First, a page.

3 Arts-Based Innovations Empowering Older Adults to Maintain their Mental Health

Man painting

In honour of Alzheimer’s Awareness Month, CABHI is featuring a new piece of content each week over the month of January. Every week corresponds to one of CABHI’s five core Innovation Themes. This week’s blog focuses on cognitive and mental health.


Fostering good mental health is a critical part of aging well. While cognitive and physical decline and social isolation can make it difficult for older adults to maintain their mental well-being, it’s important to remember that poor mental health is not a normal part of aging. Everyone has the right to access resources that can help them experience fulfillment, joy, and a positive outlook on life regardless of their age and physical or cognitive ability.

One of the ways older adults can boost their mental health is through art. According to Baycrest psychologist and co-creator of CABHI-supported ArtontheBrain Dr. Kelly Murphy, “arts-based recreation has positive health outcomes, such as enhanced well-being and a reduced risk of dementia.” Art has also been shown to alleviate depression and anxiety in those who are socially isolated due to mobility challenges or geographic location.

Here’s how other CABHI-supported projects like ArtontheBrain are currently using the power of art to help older adults, including people living with dementia, maintain good mental health:


seniors seated in a room with arms outstretchedLiveWell@Home

With community centres closed and recreational activities indefinitely paused due to the COVID-19 pandemic, older adults face limited opportunities for physical activity. They also face isolation, which increases the risk for falls and mental health challenges. GERAS DANCE (DANcing for Cognition & Exercise) is a CABHI-supported, clinically proven dance program for older adults with early cognitive and mobility issues, developed by rehabilitation and geriatric medicine specialists at Hamilton Health Sciences and McMaster University in Hamilton, Ontario. With additional funding from CABHI this year, the program is being developed into a new model of care called LiveWell@Home, which will be delivered virtually in a senior-friendly online community. The program aims to help older adults living at home keep healthy, active, and socially connected.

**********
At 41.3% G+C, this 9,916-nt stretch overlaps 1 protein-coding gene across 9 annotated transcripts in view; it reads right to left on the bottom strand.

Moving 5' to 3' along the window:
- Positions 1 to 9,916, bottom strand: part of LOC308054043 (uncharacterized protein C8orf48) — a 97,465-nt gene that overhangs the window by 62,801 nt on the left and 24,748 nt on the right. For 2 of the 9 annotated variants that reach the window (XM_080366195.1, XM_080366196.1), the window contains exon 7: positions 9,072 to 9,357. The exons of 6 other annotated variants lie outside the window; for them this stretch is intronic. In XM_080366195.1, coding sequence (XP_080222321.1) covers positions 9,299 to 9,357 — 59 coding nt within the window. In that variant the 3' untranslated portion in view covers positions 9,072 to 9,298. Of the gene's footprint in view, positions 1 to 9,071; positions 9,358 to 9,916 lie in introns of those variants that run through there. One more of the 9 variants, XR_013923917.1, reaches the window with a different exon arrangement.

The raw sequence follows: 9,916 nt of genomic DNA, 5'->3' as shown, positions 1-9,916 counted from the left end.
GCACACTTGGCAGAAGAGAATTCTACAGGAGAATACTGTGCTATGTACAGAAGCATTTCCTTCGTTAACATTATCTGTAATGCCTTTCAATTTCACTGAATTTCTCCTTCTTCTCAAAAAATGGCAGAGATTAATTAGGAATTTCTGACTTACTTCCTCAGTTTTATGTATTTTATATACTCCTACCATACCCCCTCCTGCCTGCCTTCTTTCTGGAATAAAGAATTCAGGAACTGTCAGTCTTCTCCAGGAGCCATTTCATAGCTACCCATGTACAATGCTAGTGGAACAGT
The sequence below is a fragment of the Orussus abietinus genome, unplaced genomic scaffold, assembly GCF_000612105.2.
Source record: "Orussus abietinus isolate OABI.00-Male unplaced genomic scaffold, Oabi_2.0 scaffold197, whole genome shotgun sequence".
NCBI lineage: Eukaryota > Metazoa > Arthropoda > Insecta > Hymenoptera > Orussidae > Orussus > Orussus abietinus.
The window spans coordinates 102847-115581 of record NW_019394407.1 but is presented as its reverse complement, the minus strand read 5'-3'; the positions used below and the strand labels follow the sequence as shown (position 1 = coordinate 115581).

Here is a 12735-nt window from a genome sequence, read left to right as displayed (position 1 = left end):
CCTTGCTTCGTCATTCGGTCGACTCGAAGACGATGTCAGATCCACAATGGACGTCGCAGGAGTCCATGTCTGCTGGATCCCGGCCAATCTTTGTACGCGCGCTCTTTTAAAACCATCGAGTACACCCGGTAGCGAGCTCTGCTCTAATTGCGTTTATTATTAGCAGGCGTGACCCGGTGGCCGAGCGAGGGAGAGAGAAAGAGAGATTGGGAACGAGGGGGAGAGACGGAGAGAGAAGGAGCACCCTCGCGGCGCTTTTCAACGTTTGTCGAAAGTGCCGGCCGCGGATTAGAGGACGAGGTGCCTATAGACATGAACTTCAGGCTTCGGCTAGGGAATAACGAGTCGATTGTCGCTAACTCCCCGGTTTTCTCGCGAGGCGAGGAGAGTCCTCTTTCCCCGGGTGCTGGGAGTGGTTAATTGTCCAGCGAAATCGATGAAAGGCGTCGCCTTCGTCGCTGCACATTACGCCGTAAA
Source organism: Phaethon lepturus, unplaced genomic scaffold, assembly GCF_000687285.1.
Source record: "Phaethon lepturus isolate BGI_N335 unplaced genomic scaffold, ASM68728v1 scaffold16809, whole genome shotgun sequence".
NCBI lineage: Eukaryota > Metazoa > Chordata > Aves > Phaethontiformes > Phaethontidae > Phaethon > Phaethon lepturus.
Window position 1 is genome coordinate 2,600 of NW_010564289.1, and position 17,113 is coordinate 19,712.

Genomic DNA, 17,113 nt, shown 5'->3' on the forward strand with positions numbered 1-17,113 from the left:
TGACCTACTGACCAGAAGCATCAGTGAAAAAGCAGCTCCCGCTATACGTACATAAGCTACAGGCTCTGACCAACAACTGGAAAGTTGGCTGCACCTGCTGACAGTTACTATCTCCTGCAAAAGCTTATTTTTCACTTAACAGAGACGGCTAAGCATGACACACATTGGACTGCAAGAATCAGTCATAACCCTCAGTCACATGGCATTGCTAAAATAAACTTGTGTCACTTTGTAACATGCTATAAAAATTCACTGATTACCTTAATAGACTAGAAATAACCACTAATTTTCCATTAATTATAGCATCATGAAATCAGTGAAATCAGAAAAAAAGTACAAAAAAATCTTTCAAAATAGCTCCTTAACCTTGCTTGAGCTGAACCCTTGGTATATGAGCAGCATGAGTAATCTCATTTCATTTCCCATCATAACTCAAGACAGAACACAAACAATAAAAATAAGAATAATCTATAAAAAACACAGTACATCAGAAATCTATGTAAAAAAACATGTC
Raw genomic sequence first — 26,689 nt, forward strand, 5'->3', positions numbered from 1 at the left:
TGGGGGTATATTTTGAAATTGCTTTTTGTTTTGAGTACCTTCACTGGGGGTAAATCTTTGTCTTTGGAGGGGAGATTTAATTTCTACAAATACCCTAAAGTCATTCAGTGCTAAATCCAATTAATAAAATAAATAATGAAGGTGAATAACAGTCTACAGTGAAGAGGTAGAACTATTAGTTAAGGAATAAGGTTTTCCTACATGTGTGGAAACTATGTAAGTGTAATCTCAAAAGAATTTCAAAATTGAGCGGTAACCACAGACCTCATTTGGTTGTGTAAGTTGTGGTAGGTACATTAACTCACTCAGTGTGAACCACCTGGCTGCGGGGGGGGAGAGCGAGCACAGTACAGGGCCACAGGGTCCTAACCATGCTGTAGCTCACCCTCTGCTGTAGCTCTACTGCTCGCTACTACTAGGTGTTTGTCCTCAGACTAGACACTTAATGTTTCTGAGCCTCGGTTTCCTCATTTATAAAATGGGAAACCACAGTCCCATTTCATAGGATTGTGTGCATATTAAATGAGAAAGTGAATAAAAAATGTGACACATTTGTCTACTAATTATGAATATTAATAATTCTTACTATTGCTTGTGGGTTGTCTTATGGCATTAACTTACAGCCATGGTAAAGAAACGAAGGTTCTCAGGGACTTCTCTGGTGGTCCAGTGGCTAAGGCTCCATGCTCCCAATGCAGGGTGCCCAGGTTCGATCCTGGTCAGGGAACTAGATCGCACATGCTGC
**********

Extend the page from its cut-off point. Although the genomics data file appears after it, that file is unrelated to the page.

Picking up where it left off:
The New Dementians Choir

People singing and dancing in a room.With support from CABHI, a dementia-friendly choir based in Burnaby, British Columbia is providing people living with dementia and their caregivers with a creative outlet and place to engage with each other in a positive way. The choir is also changing how people in the community think about those living with dementia. Today, the New Dementians Choir meets weekly on Zoom due to COVID-19 restrictions. Despite this change, they continue to harness the power of music to support people living with dementia and their caregivers, especially as they grapple with the uncertainties of the pandemic. The online platform has even allowed the choir to welcome people from outside the Burnaby area.


SmART Aging

A woman painting a picture.

SmArt Aging is a community-based art program aimed at supporting brain health among socially and geographically isolated seniors living in Western Newfoundland with mild to moderate frailty or cognitive decline. With support from CABHI’s Spark Program, which supports the development of early-stage aging and brain health solutions brought forward by point-of-care staff, the program leverages technology to ensure seniors in rural communities, especially those with cognitive decline, can access the benefits of the arts. Local drama, visual, and storytelling artists are being recruited to lead program sessions, which participants can join remotely or in-person.


Visit our Projects Page to learn more about arts-based innovations supporting the mental health of older adults and people living with dementia.